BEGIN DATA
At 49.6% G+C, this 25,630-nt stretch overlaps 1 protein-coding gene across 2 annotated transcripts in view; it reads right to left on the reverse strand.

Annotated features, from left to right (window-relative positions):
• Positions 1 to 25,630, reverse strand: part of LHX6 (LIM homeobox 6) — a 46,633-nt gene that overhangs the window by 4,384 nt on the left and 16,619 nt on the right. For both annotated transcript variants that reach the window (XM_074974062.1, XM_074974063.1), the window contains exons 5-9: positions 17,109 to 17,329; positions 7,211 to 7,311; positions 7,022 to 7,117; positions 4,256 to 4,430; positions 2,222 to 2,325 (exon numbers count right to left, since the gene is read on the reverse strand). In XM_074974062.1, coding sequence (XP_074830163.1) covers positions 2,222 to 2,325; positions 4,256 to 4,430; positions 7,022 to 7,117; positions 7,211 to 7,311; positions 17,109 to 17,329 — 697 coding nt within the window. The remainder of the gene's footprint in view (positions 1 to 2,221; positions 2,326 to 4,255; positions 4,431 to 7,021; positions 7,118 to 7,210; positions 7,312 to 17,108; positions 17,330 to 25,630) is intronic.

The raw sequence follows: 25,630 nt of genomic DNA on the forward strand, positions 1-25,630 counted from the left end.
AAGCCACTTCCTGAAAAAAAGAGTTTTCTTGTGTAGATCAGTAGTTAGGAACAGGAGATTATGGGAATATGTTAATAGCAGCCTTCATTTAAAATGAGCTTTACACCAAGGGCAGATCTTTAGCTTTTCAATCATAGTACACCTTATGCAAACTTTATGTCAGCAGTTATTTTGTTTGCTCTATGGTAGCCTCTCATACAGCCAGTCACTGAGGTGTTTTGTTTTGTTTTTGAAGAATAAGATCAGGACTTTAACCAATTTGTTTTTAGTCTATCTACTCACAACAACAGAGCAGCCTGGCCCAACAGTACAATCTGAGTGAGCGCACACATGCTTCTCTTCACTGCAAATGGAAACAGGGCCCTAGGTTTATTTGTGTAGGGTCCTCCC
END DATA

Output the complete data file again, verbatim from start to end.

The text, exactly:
At 49.6% G+C, this 25,630-nt stretch overlaps 1 protein-coding gene across 2 annotated transcripts in view; it reads right to left on the reverse strand.

Annotated features, from left to right (window-relative positions):
• Positions 1 to 25,630, reverse strand: part of LHX6 (LIM homeobox 6) — a 46,633-nt gene that overhangs the window by 4,384 nt on the left and 16,619 nt on the right. For both annotated transcript variants that reach the window (XM_074974062.1, XM_074974063.1), the window contains exons 5-9: positions 17,109 to 17,329; positions 7,211 to 7,311; positions 7,022 to 7,117; positions 4,256 to 4,430; positions 2,222 to 2,325 (exon numbers count right to left, since the gene is read on the reverse strand). In XM_074974062.1, coding sequence (XP_074830163.1) covers positions 2,222 to 2,325; positions 4,256 to 4,430; positions 7,022 to 7,117; positions 7,211 to 7,311; positions 17,109 to 17,329 — 697 coding nt within the window. The remainder of the gene's footprint in view (positions 1 to 2,221; positions 2,326 to 4,255; positions 4,431 to 7,021; positions 7,118 to 7,210; positions 7,312 to 17,108; positions 17,330 to 25,630) is intronic.

The raw sequence follows: 25,630 nt of genomic DNA on the forward strand, positions 1-25,630 counted from the left end.
AAGCCACTTCCTGAAAAAAAGAGTTTTCTTGTGTAGATCAGTAGTTAGGAACAGGAGATTATGGGAATATGTTAATAGCAGCCTTCATTTAAAATGAGCTTTACACCAAGGGCAGATCTTTAGCTTTTCAATCATAGTACACCTTATGCAAACTTTATGTCAGCAGTTATTTTGTTTGCTCTATGGTAGCCTCTCATACAGCCAGTCACTGAGGTGTTTTGTTTTGTTTTTGAAGAATAAGATCAGGACTTTAACCAATTTGTTTTTAGTCTATCTACTCACAACAACAGAGCAGCCTGGCCCAACAGTACAATCTGAGTGAGCGCACACATGCTTCTCTTCACTGCAAATGGAAACAGGGCCCTAGGTTTATTTGTGTAGGGTCCTCCC